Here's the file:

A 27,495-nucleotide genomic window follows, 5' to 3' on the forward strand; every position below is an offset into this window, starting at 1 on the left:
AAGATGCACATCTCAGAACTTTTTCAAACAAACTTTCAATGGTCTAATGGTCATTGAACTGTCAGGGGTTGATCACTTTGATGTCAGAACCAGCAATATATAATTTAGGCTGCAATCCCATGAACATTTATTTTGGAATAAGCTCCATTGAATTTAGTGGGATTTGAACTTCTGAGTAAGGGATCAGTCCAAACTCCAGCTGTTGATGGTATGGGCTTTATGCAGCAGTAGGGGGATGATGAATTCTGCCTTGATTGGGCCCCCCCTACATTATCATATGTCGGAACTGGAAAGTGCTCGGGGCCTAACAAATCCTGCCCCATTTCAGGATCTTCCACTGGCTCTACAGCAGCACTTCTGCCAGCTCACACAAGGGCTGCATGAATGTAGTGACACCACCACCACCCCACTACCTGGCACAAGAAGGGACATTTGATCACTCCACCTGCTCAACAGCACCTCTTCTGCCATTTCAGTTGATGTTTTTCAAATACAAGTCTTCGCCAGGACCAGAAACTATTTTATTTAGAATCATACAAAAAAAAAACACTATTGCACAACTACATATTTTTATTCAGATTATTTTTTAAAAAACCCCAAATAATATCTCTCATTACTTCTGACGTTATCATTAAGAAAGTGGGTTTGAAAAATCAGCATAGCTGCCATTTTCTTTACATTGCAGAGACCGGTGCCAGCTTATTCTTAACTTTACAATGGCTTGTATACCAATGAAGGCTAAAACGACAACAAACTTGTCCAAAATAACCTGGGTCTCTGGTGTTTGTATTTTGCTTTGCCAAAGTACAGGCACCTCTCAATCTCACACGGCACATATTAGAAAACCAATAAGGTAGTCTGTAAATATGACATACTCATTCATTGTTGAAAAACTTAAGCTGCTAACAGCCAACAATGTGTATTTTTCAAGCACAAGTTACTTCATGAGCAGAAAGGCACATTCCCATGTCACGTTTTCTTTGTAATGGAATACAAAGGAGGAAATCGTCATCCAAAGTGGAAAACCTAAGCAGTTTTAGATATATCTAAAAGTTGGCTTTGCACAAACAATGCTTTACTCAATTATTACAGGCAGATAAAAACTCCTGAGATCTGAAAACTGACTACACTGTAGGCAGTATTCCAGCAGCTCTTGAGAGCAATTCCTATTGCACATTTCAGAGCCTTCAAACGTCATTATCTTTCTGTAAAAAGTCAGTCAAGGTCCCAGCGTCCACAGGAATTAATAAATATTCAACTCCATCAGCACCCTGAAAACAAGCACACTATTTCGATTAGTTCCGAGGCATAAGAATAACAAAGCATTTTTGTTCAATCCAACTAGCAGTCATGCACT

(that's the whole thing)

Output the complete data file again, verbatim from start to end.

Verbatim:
A 27,495-nucleotide genomic window follows, 5' to 3' on the forward strand; every position below is an offset into this window, starting at 1 on the left:
AAGATGCACATCTCAGAACTTTTTCAAACAAACTTTCAATGGTCTAATGGTCATTGAACTGTCAGGGGTTGATCACTTTGATGTCAGAACCAGCAATATATAATTTAGGCTGCAATCCCATGAACATTTATTTTGGAATAAGCTCCATTGAATTTAGTGGGATTTGAACTTCTGAGTAAGGGATCAGTCCAAACTCCAGCTGTTGATGGTATGGGCTTTATGCAGCAGTAGGGGGATGATGAATTCTGCCTTGATTGGGCCCCCCCTACATTATCATATGTCGGAACTGGAAAGTGCTCGGGGCCTAACAAATCCTGCCCCATTTCAGGATCTTCCACTGGCTCTACAGCAGCACTTCTGCCAGCTCACACAAGGGCTGCATGAATGTAGTGACACCACCACCACCCCACTACCTGGCACAAGAAGGGACATTTGATCACTCCACCTGCTCAACAGCACCTCTTCTGCCATTTCAGTTGATGTTTTTCAAATACAAGTCTTCGCCAGGACCAGAAACTATTTTATTTAGAATCATACAAAAAAAAAACACTATTGCACAACTACATATTTTTATTCAGATTATTTTTTAAAAAACCCCAAATAATATCTCTCATTACTTCTGACGTTATCATTAAGAAAGTGGGTTTGAAAAATCAGCATAGCTGCCATTTTCTTTACATTGCAGAGACCGGTGCCAGCTTATTCTTAACTTTACAATGGCTTGTATACCAATGAAGGCTAAAACGACAACAAACTTGTCCAAAATAACCTGGGTCTCTGGTGTTTGTATTTTGCTTTGCCAAAGTACAGGCACCTCTCAATCTCACACGGCACATATTAGAAAACCAATAAGGTAGTCTGTAAATATGACATACTCATTCATTGTTGAAAAACTTAAGCTGCTAACAGCCAACAATGTGTATTTTTCAAGCACAAGTTACTTCATGAGCAGAAAGGCACATTCCCATGTCACGTTTTCTTTGTAATGGAATACAAAGGAGGAAATCGTCATCCAAAGTGGAAAACCTAAGCAGTTTTAGATATATCTAAAAGTTGGCTTTGCACAAACAATGCTTTACTCAATTATTACAGGCAGATAAAAACTCCTGAGATCTGAAAACTGACTACACTGTAGGCAGTATTCCAGCAGCTCTTGAGAGCAATTCCTATTGCACATTTCAGAGCCTTCAAACGTCATTATCTTTCTGTAAAAAGTCAGTCAAGGTCCCAGCGTCCACAGGAATTAATAAATATTCAACTCCATCAGCACCCTGAAAACAAGCACACTATTTCGATTAGTTCCGAGGCATAAGAATAACAAAGCATTTTTGTTCAATCCAACTAGCAGTCATGCACT